In 2019, the reduction in interest rates reignited the lending industry, and mortgage professionals are going to try to ride that wave through this year to keep that momentum going.
“Some of the momentum that fueled the industry last year ignited new technology projects and new ways of thinking, and I think that will fuel 2020 to keep it pretty much flat and keep it active,” said John Vella, chief revenue officer at Altisource.
The big question, he says, is how will lenders maintain their volumes?
“There’s going to be M&A activity and consolidation. In the last year, lenders were able to maintain profitability thanks to the low interest rate environment and a surge in refinancing, but sustaining that through the new year will be challenging,” said Vella. Fannie Mae is predicting U.S. economic growth will slow to 1.3% by the end of 2020, compared to 1.9% in the final quarter of 2019, which Vella says will continue to push M&A further.
The Mortgage Bankers’ Association (MBA) is predicting a big slow down for refinance originations by almost 25%. They also expect a decrease in total mortgage originations to around $1.89 trillion this year compared to over $2 trillion in 2019.
Last year, the non-QM sector really took off and Vella expects this trend to continue. “There’s a lot of good, underserved borrowers out there, who under the really stringent underwriting environment have not been given loans, but would make great borrowers,” he said. “By opening up non-QM, it will allow lenders to get access to more borrowers, approve more borrowers who will be deemed credit worthy, and be good customers going forward.”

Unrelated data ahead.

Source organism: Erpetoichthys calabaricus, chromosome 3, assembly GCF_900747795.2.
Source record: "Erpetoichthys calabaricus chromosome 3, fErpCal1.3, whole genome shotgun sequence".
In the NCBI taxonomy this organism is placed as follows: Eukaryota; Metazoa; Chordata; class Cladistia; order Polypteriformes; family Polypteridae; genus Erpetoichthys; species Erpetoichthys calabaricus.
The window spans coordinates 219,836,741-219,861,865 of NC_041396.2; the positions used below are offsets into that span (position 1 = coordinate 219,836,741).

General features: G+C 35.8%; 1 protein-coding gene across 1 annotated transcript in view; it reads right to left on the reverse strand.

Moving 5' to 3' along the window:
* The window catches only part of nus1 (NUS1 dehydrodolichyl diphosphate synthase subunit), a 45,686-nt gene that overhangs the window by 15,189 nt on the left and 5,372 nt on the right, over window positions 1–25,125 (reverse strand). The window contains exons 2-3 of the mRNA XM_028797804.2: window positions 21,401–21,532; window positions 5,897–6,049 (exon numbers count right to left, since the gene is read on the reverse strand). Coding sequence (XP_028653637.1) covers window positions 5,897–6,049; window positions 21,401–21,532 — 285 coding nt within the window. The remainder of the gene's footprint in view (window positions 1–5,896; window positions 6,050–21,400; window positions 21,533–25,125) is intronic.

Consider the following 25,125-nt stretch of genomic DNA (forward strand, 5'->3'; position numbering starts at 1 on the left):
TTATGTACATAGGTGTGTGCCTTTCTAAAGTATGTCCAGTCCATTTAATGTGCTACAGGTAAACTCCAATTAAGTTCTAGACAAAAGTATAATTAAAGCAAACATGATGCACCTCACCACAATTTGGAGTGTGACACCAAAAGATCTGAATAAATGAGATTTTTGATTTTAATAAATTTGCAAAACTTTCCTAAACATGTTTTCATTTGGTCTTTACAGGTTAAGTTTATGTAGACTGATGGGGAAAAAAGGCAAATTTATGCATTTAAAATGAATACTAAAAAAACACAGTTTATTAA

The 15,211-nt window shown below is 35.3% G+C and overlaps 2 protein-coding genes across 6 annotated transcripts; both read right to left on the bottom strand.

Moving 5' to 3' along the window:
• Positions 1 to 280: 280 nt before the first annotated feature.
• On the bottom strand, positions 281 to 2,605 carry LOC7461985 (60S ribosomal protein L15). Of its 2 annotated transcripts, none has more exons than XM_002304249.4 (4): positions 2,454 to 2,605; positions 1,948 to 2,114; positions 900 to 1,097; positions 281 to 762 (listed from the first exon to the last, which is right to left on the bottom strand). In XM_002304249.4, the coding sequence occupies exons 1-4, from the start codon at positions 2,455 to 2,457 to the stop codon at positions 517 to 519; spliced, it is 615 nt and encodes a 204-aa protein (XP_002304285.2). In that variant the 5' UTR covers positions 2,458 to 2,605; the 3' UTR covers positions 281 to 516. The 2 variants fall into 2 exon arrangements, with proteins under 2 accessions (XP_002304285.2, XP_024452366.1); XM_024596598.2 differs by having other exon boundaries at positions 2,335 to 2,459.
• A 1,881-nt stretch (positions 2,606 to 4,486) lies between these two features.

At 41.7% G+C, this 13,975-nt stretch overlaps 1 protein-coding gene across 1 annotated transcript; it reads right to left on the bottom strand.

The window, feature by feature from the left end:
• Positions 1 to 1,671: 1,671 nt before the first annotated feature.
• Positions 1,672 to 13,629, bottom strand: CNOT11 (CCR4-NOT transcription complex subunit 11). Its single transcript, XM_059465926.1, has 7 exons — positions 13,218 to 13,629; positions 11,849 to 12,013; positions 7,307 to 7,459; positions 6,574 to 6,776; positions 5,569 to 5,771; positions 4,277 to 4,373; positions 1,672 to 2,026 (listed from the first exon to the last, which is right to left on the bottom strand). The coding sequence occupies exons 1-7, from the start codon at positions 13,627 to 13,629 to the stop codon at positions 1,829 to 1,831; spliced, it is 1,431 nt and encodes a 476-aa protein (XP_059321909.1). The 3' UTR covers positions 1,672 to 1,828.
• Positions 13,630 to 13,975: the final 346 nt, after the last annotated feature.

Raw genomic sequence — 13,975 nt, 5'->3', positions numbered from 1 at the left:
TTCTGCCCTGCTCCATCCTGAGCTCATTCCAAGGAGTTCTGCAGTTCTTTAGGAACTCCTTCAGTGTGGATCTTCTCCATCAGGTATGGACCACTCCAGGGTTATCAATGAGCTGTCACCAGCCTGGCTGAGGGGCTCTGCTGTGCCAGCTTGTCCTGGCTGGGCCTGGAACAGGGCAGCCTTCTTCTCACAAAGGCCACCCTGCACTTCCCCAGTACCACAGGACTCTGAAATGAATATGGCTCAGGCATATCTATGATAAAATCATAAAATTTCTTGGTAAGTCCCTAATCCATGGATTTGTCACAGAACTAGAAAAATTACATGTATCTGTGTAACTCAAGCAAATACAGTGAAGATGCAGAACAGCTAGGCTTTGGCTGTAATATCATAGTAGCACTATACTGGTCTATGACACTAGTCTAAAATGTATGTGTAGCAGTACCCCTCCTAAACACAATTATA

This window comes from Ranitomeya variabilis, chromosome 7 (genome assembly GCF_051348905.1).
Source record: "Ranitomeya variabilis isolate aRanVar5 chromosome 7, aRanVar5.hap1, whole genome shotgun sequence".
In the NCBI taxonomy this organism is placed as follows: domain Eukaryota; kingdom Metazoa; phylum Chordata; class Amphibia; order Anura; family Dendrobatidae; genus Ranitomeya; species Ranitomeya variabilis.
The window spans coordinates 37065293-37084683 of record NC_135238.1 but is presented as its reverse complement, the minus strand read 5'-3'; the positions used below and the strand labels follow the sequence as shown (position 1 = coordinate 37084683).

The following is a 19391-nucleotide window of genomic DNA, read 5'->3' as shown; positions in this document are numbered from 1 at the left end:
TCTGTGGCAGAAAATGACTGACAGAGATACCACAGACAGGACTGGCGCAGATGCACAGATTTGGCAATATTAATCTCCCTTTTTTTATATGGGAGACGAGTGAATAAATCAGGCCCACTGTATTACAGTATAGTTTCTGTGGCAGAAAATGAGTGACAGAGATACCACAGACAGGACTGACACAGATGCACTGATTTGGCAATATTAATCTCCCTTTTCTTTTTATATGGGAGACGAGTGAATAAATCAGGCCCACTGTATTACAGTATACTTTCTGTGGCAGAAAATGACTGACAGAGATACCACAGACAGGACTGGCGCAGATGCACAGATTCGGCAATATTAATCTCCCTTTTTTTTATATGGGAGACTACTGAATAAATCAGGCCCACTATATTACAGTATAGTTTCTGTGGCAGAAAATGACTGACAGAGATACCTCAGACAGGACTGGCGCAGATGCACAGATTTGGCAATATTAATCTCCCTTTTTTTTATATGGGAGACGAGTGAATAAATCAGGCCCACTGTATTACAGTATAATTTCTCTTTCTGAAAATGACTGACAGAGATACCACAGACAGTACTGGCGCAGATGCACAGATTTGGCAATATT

It almost goes without saying that this year is going to be a big one for fintech, as lenders continue to improve their technology, according to Vella. Two-thirds of financial services firms plan on making significant investments in AI over a three-year period, according to a 2017 PwC report. More lenders will start integrating technology to streamline their processes, lower costs and improve the borrower experience.
“It’s a priority for both originators and servicers to lower costs, and we are going to see that through more outsourcing and the use of vendors to allow lenders to go to a more variable cost environment, rather than a fixed cost environment,” said Vella. Considering this, he said vendors will face a lot of scrutiny this year, and the bigger, stronger vendors with multiple products and clients could potentially offer to bundle some of their services. “Integrations are going to be key from a technology standpoint, where lenders and servicers can get the data they need and want to help make them more efficient and eliminate duplicate processes.”
The best way to prepare for the new year: “Focus on just two or three things you want to do, and do them well,” said Vella. While that sounds simple, he said there are so many options in today’s market that selecting the best technology and programs for an organizations’ needs can be difficult.
“It’s making decisions as a company about what I’m going to do and what I’m not going to do, and once those decisions are made, it’s setting clear expectations and a clear direction so everyone knows what’s expected of them,” said Vella. Training will play a big factor this year as well, he added. “Things are being done differently in today’s environment to maintain lower costs and to compete. Enhanced training programs are crucial.”